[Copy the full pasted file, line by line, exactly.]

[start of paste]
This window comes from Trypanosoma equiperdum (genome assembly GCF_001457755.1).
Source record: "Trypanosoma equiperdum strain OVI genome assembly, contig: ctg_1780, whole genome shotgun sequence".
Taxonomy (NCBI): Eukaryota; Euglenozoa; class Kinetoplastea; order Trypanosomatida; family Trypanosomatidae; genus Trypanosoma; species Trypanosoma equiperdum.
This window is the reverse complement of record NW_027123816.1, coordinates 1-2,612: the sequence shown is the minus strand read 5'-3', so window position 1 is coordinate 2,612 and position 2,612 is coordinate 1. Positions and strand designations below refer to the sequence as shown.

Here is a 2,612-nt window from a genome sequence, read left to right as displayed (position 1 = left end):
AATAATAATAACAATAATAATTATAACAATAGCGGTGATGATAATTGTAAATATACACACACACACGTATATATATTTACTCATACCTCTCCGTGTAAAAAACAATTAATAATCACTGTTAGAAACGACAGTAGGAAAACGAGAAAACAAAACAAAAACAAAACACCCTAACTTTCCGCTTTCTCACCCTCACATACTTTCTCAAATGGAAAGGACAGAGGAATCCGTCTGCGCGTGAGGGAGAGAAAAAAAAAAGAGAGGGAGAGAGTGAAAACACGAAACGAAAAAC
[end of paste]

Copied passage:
This window comes from Trypanosoma equiperdum (genome assembly GCF_001457755.1).
Source record: "Trypanosoma equiperdum strain OVI genome assembly, contig: ctg_1780, whole genome shotgun sequence".
Taxonomy (NCBI): Eukaryota; Euglenozoa; class Kinetoplastea; order Trypanosomatida; family Trypanosomatidae; genus Trypanosoma; species Trypanosoma equiperdum.
This window is the reverse complement of record NW_027123816.1, coordinates 1-2,612: the sequence shown is the minus strand read 5'-3', so window position 1 is coordinate 2,612 and position 2,612 is coordinate 1. Positions and strand designations below refer to the sequence as shown.

Here is a 2,612-nt window from a genome sequence, read left to right as displayed (position 1 = left end):
AATAATAATAACAATAATAATTATAACAATAGCGGTGATGATAATTGTAAATATACACACACACACGTATATATATTTACTCATACCTCTCCGTGTAAAAAACAATTAATAATCACTGTTAGAAACGACAGTAGGAAAACGAGAAAACAAAACAAAAACAAAACACCCTAACTTTCCGCTTTCTCACCCTCACATACTTTCTCAAATGGAAAGGACAGAGGAATCCGTCTGCGCGTGAGGGAGAGAAAAAAAAAAGAGAGGGAGAGAGTGAAAACACGAAACGAAAAAC